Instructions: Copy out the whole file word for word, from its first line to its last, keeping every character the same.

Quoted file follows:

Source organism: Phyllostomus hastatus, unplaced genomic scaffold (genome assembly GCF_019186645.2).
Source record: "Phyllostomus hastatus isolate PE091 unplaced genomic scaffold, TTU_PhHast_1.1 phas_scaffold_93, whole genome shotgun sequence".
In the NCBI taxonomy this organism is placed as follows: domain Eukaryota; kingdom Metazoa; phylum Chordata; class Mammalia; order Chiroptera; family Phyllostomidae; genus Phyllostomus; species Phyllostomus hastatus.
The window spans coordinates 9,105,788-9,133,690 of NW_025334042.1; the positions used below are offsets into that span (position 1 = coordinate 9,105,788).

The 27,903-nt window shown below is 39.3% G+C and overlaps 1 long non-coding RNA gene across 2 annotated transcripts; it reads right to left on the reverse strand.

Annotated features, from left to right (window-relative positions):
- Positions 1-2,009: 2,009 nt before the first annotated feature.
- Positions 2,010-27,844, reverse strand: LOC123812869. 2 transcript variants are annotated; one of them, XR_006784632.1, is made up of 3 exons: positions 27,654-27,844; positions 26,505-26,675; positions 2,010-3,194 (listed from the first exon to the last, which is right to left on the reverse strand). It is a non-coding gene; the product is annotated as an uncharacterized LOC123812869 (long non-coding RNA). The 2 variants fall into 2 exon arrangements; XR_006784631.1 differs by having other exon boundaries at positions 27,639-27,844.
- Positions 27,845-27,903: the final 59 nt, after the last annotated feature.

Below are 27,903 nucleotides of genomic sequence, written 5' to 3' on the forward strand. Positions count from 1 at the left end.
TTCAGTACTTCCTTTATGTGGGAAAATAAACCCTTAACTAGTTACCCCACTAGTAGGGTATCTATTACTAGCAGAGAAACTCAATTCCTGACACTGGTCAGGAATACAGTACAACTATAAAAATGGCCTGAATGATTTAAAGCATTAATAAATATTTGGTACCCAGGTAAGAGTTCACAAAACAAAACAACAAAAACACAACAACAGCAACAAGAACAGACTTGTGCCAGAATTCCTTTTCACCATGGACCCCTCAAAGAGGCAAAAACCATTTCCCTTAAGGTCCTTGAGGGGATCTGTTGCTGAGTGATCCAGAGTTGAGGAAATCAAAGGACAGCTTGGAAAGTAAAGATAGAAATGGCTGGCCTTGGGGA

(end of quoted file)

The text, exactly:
Source organism: Phyllostomus hastatus, unplaced genomic scaffold (genome assembly GCF_019186645.2).
Source record: "Phyllostomus hastatus isolate PE091 unplaced genomic scaffold, TTU_PhHast_1.1 phas_scaffold_93, whole genome shotgun sequence".
In the NCBI taxonomy this organism is placed as follows: domain Eukaryota; kingdom Metazoa; phylum Chordata; class Mammalia; order Chiroptera; family Phyllostomidae; genus Phyllostomus; species Phyllostomus hastatus.
The window spans coordinates 9,105,788-9,133,690 of NW_025334042.1; the positions used below are offsets into that span (position 1 = coordinate 9,105,788).

The 27,903-nt window shown below is 39.3% G+C and overlaps 1 long non-coding RNA gene across 2 annotated transcripts; it reads right to left on the reverse strand.

Annotated features, from left to right (window-relative positions):
- Positions 1-2,009: 2,009 nt before the first annotated feature.
- Positions 2,010-27,844, reverse strand: LOC123812869. 2 transcript variants are annotated; one of them, XR_006784632.1, is made up of 3 exons: positions 27,654-27,844; positions 26,505-26,675; positions 2,010-3,194 (listed from the first exon to the last, which is right to left on the reverse strand). It is a non-coding gene; the product is annotated as an uncharacterized LOC123812869 (long non-coding RNA). The 2 variants fall into 2 exon arrangements; XR_006784631.1 differs by having other exon boundaries at positions 27,639-27,844.
- Positions 27,845-27,903: the final 59 nt, after the last annotated feature.

Below are 27,903 nucleotides of genomic sequence, written 5' to 3' on the forward strand. Positions count from 1 at the left end.
TTCAGTACTTCCTTTATGTGGGAAAATAAACCCTTAACTAGTTACCCCACTAGTAGGGTATCTATTACTAGCAGAGAAACTCAATTCCTGACACTGGTCAGGAATACAGTACAACTATAAAAATGGCCTGAATGATTTAAAGCATTAATAAATATTTGGTACCCAGGTAAGAGTTCACAAAACAAAACAACAAAAACACAACAACAGCAACAAGAACAGACTTGTGCCAGAATTCCTTTTCACCATGGACCCCTCAAAGAGGCAAAAACCATTTCCCTTAAGGTCCTTGAGGGGATCTGTTGCTGAGTGATCCAGAGTTGAGGAAATCAAAGGACAGCTTGGAAAGTAAAGATAGAAATGGCTGGCCTTGGGGA